Let's add some sunflower seeds," Donna told three Afghan women as she taught them how to bake streamlined batter bread out of a Betty Crocker recipe book.

With firm hands yet a gentle grip, she demonstrated mixing the batter to Farhana, Nazifa, and Rozama. They have been perfecting some Western baking recipes for weeks at the Women's Center in Kabul, Afghanistan. Soon enough, they will also train other Afghan women how to make Western breads and cookies.

But beyond helping the three women become Western cooks—and thus making them more employable—Donna has something else in her heart that she wishes they could learn. "I wish they would know Jesus," she prayerfully murmurs as she thinks about the Muslim ladies.

Since August 2004, Donna and her Afghan American husband, Aziz [for security reasons, only first names are used in this article], have been managing the center. It is run by a private organization in Kabul that seeks to teach Afghan women how to become cooks and maids to service Western homes. The center also operates schools for orphans in Kabul and Mazar-e-Sharif.

A few weeks ago, the Women's Center achieved a breakthrough. A major charitable group called and placed a standing order for 500 cupcakes per week. "Westerners love these baked goods," Donna said.

Some training programs are self-sustaining, but Donna and Aziz have also developed a network of American supporters. Many donors are from Saddleback Church in Southern California (pastored by Rick Warren).

"My family thought I was crazy for coming back here after enjoying a good life in America," says Aziz, 54. "But I've come here for a reason. God loves my people, and I've come here because of that love."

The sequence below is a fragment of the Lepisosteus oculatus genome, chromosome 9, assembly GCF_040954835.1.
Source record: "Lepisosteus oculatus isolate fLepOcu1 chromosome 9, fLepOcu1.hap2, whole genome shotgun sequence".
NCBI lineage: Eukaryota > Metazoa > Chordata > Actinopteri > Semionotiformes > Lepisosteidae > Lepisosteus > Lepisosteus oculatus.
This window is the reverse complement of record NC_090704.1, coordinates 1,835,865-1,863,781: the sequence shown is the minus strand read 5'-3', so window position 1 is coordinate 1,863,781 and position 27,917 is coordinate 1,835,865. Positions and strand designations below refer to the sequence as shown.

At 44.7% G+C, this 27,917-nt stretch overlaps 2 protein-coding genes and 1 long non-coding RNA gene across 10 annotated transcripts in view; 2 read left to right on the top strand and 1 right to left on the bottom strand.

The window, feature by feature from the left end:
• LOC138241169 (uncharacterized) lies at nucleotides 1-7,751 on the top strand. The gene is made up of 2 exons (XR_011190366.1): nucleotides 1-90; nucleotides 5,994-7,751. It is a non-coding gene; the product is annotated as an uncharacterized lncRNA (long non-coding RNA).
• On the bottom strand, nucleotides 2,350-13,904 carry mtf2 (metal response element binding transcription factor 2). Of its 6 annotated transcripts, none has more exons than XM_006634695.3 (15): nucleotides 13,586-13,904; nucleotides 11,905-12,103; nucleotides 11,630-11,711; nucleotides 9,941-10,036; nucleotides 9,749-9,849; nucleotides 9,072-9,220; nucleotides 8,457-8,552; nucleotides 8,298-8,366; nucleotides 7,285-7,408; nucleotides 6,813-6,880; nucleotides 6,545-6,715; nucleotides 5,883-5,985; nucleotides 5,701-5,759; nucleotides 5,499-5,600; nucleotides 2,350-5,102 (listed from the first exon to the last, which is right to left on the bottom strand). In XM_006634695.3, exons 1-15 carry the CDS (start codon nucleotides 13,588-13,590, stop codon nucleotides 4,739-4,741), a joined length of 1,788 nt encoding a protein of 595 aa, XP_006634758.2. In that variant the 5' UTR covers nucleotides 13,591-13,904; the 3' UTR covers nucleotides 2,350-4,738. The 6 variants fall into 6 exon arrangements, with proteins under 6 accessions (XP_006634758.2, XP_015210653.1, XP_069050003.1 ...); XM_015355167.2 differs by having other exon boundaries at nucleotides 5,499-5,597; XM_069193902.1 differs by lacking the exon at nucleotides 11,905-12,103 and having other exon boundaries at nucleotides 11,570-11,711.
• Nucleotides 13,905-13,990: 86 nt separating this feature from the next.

Afghan Roots

Aziz was born and raised in Kabul. At the age of 21, he studied urban planning at California State Polytechnic University while working as a dishwasher and busboy, among other odd jobs.

He came back to Kabul after graduation, but shortly after his return, the Russians colonized Afghanistan, which pushed Aziz to return to the United States. He sought asylum status to flee from communism.

Aziz's hunger to seek Christ started around eight years ago with his daughter, Sophia, from his earlier marriage. One afternoon when Sophia came home from school with a homework assignment about God, she asked her father, "Who is God?" Aziz found himself fumbling for the right words. He ended up going to the library, where he browsed through an English version of a Qur'an.

"I wasn't satisfied with the God that I found [in the Qur'an]. It was so empty," he said. When a librarian referred him to the Bible, Aziz read voraciously. He began a search that led him to Christ.

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Soon, he connected with people who attended Saddleback Church, where Aziz became a member and grew deeper in his walk with Christ. He became part of the new-believers ministry and often shared his testimony publicly at church.

He and Donna met three years ago at a missions event, where he told her about his recent trip to Mazar-e-Sharif. Aziz had just set up a school for orphans. Donna talked to Aziz more about his trip and the two were later drawn to each other after sharing a deep conversation about Afghanistan.

Heart for Afghan Women

"My heart was just so broken for the women, especially the widows," Donna told me, recalling her first exposure to the needs of Afghans. "In this culture, there are very few jobs available for them." Donna gave up her six-figure salary as a consultant in order to work at the center in Kabul.

Training the women is initially an uphill climb. They are overwhelmed when they see a three-bedroom house to clean. Afghanistan, with a population of 26 million, remains one of the world's poorest nations, and typical families live in homes that have one or two small rooms.

Training Afghans how to use a vacuum cleaner, iron, and other electric household appliances was also a challenge for Donna. But in time, it became fun. "They all jumped when we first plugged in the vacuum cleaner," Donna recalled, chuckling.